If you are going through the effort and expense to rebrand your company, you want to ensure that it is time well-spent. How to know if your re-branding strategies are smart? Take a look at these tips and see how your plans compare.
Your re-branding is multi-faceted. A new logo and marketing plan does not equal a re-branding. Strip your company down to its essence and determine what stays and what goes. Vision, goals and voice are all on the table during re-branding. Re-branding should be an uncomfortable process, if everything goes smoothly and there is no resistance, you aren't making the big changes a successful re-branding requires.
Everyone is involved. Re-branding is not the time to be hands-off. It doesn't make sense for everyone to pitch ideas and thoughts about every decision, but it is important to keep executive level employees in the loop. If they feel shut out of the process it will be a challenge to have their support during the re-branding. It is also valuable to involve outside help in the re-brand. Have an outside company look at your marketing, goals, target customers and mission statement to bring a fresh and objective view to your company.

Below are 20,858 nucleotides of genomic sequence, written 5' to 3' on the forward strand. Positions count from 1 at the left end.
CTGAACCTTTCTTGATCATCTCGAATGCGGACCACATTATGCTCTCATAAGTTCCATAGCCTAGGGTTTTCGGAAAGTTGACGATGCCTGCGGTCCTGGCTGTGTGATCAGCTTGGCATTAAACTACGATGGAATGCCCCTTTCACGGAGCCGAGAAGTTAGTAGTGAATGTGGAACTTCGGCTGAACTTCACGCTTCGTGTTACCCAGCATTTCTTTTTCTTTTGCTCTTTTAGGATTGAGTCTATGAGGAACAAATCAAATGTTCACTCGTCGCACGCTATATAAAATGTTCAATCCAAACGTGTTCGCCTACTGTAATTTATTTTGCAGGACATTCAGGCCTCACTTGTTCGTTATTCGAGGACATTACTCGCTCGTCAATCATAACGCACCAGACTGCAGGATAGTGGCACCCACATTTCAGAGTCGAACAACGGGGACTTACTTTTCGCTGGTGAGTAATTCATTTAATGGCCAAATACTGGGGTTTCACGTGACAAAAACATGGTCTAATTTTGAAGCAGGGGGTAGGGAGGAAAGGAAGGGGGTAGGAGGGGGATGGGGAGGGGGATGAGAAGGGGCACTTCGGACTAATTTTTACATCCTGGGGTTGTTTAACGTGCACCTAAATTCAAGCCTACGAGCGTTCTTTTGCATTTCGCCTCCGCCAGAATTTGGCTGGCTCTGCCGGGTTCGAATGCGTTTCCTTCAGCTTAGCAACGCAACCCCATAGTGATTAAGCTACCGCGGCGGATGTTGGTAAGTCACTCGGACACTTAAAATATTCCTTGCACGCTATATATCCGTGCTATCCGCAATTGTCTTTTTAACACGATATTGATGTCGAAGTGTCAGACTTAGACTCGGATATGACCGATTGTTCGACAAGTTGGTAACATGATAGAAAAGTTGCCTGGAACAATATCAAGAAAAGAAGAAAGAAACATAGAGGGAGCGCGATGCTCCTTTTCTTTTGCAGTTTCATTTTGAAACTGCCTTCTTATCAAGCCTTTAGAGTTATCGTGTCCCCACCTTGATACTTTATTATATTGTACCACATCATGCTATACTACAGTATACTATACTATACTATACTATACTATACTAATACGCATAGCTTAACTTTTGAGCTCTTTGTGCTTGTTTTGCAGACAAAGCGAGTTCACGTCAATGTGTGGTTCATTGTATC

Your purpose, mission and goals are sharply defined. Putting these statements down on paper should be a way to crystallize your goals for the company. Too often, however, what happens is that more and more extraneous information is included. When this happens, your purpose and goals lose focus behind industry buzzwords.
Your new brand should be different and exciting. In order to sell the re-brand, your employees must buy into it, and that will only happen if the new brand is unique enough to be worth the re-branding effort. If your employees feel that it only a matter of change for the sake of change, they cannot be expected to feel excited about it. They must understand the benefits to them, such as the opportunity to take on additional responsibilities, interesting new projects, or added financial incentives.
Know how you'll measure success. It is important to have a yardstick you'll use to measure the success of your re-branding before you re-launch. A combination of measurements, such as sales data and customer surveys, give you a well rounded look at your success. Judging your re-branding success on only one measurement can give an inaccurate view. Change is difficult, and even the most successful re-branding efforts may take a few months to show results in the profits department.
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